Prof Luke O’Neill leading humanitarian aid mission for Ukrainian refugees

‘The biggest problem is food. Some of the people left in Ukraine are starving’, says Prof

During the Covid-19 pandemic Prof Luke O’Neill became a household name. His belief that we would eventually find a way through provided a rare voice of optimism in grim times.

While one global crisis is receding, another has manifested itself in the Russian invasion of Ukraine and once again Prof O'Neill has found himself at the centre of things.

He is leading a humanitarian mission on behalf of the charity Depaul Ireland to Slovakia to bring relief to the tens of thousands of Ukrainian refugees in the country.

The charity is known in Ireland for supporting homeless people, but has been on the ground in Ukraine for 15 years and its local knowledge has been invaluable during the war which has created millions of refugees.


It is one of the few international charities with an existing presence in Ukraine.

Prof O'Neill, Professor of biochemistry in the School of Biochemistry and Immunology at Trinity College Dublin, left Ireland last Wednesday 30th March with a convoy providing medical supplies to Ukraine.

He successfully delivered the supplies to Poland before travelling to Bratislava to help at Depaul Slovakia's emergency warehouse yesterday.

On his way he met Ukraine refugees in both Poland and Slovakia. “The biggest problem is food. Some of the people left in Ukraine are starving,” he said.

Prof O’Neill said those he met are living in hotels and sheltered accommodation not knowing when, if ever, they will return to their native country. Depaul estimates that refugees could be out of their own country for at least two years even if the war stopped soon.

He has asked the public to donate money to Depaul Ireland as it can access supplies for refugees in Poland and Slovakia.

As well as receiving shipments from across the world Depaul’s warehouse team are managing procurement and logistics to get food assistance, hygiene items, and medical supplies across Ukraine to where they are most needed.

It is currently feeding 3,300 individuals per day in Ukraine, the equivalent of 1,500 households - through a combination of soup kitchens, collection points, and delivering food to vulnerable households.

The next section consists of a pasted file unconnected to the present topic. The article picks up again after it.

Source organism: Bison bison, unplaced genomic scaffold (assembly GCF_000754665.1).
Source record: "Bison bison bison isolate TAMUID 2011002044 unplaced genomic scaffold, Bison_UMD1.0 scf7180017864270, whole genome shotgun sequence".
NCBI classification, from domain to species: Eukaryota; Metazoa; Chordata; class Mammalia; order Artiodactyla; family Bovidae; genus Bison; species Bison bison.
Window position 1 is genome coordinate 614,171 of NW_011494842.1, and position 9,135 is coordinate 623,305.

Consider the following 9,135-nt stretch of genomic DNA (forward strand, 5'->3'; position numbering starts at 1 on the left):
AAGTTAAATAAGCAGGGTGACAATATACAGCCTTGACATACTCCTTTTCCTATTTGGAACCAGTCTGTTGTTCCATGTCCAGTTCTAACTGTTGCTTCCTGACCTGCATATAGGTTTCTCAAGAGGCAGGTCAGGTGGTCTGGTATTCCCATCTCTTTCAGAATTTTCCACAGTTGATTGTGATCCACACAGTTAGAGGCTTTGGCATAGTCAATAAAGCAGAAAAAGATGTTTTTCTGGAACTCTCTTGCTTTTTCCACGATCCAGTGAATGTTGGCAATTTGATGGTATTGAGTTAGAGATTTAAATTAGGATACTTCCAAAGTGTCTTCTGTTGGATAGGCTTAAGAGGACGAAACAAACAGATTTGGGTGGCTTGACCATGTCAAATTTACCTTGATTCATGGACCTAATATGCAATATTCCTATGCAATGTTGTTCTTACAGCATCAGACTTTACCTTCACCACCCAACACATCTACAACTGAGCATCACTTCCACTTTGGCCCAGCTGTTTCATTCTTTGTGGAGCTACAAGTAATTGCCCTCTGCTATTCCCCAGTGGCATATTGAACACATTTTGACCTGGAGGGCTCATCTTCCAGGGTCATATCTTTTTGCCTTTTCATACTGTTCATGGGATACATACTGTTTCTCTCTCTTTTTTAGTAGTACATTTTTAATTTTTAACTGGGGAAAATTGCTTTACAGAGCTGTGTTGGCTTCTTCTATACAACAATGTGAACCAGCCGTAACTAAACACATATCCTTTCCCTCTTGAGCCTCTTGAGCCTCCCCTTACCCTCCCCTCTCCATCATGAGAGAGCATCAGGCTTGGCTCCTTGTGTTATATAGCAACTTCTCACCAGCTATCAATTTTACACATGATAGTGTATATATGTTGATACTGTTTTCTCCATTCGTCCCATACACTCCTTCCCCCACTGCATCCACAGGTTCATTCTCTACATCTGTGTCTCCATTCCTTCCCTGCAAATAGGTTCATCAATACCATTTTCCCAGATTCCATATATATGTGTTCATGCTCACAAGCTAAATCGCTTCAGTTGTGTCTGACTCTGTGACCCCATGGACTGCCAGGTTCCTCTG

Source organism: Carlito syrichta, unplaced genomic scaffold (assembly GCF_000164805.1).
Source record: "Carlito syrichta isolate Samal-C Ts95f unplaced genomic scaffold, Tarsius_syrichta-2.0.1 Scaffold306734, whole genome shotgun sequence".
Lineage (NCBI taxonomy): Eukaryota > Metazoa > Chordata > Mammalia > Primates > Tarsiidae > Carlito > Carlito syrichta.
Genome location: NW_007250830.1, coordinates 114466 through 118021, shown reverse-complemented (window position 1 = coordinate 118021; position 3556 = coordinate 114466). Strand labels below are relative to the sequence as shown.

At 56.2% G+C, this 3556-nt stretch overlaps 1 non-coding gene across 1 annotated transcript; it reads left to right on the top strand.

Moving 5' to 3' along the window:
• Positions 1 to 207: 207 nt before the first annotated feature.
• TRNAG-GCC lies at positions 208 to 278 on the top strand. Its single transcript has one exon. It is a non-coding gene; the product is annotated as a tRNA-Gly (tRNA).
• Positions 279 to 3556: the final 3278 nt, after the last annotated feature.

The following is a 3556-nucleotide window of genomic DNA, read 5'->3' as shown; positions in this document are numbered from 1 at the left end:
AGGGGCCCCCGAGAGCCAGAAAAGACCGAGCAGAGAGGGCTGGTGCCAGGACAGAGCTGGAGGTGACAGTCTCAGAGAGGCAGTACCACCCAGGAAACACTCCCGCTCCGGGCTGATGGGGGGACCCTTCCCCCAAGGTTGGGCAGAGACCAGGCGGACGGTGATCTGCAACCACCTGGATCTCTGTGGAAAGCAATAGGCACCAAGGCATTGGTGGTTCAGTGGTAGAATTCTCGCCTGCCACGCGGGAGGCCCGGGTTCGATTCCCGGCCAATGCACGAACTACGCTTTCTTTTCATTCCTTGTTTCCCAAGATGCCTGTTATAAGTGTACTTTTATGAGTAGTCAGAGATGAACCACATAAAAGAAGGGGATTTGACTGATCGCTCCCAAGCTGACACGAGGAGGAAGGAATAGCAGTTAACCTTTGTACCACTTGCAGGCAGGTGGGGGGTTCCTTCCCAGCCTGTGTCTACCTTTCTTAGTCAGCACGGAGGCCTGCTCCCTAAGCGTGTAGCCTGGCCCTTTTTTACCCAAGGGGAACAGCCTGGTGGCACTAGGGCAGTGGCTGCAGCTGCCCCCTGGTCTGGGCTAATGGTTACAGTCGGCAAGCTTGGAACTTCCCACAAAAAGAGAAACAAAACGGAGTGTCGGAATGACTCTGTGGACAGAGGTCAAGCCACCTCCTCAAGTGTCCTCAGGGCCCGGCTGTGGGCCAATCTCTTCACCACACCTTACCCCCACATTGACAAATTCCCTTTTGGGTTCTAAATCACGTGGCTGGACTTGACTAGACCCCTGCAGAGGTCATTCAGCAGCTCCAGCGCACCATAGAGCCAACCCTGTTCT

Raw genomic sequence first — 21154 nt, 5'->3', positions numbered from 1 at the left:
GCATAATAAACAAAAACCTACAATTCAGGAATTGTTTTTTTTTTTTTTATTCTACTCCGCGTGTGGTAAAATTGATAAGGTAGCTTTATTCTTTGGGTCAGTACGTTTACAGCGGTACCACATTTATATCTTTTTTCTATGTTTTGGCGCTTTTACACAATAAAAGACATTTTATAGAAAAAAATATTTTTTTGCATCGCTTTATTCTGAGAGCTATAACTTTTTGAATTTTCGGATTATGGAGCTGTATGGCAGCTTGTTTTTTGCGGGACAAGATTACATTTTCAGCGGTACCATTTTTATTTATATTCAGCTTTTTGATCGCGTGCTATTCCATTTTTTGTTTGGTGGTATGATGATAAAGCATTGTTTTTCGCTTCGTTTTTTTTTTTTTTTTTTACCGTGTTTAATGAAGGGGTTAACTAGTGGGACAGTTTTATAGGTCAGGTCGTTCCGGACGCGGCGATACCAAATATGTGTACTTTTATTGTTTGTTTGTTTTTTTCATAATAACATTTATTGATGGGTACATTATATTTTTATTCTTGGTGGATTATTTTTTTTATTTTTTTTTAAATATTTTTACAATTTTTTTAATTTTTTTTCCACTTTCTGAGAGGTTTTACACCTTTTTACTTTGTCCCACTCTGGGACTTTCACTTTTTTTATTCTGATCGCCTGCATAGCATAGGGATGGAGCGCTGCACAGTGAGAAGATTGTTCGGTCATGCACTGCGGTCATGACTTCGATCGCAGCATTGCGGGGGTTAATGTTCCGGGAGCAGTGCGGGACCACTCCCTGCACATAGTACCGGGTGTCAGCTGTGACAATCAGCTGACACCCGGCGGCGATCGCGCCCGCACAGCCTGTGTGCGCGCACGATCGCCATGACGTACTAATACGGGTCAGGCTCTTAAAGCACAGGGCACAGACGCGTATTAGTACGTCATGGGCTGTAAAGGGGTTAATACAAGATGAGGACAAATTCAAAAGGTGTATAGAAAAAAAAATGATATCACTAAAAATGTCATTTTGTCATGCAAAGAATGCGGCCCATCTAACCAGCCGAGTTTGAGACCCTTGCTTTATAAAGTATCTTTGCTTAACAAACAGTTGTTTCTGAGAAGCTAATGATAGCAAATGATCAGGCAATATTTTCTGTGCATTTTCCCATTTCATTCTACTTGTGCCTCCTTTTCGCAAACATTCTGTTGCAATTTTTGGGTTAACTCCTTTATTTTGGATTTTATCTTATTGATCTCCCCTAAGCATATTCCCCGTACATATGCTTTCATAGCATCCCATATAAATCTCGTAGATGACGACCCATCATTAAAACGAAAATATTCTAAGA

Over the past four weeks over 50 tonnes of food aid has been transported from Slovakia into Ukraine along with a shipment of medical supplies to the central Kharkiv hospital used to treat trauma injuries.

Depaul will deliver 40 tonnes of aid per week (prioritising food initially) as it establishes regular procurement and transportation schedules over the coming weeks.

Professor Luke O’Neill said he was in “awe of the incredible work being undertaken by Depaul International here in Slovakia, throughout Ukraine, and indeed around the world to help amid this crisis.

“Everyone is working together to get food and supplies to where they are urgently required.”

Prof O’Neill and the Irish ambassador to Slovakia Dermot McGauran opened a new wing to their night shelter the charity has set up in the capital Bratislava.

All the time there are fears that a resurgence of Covid-19 could make it doubly difficult for refugees who are living in close proximity to each other.

“It’s a huge worry,” he says. “Both Slovakia and Ukraine have very low vaccination rates partially because the people don’t trust their governments. The death rate in Slovakia, for instance, would be three times what it is here and Ukraine something similar.

“It’s a concern because of all this movement of people and disruption and trauma and stress. Diseasee can spread among people who are immuno-suppressed. It is not just Covid-19, TB and cholera could also come back. Wherever there is a war there is always the chance of an increase in infections.”

Ronan McGreevy

Ronan McGreevy

Ronan McGreevy is a news reporter with The Irish Times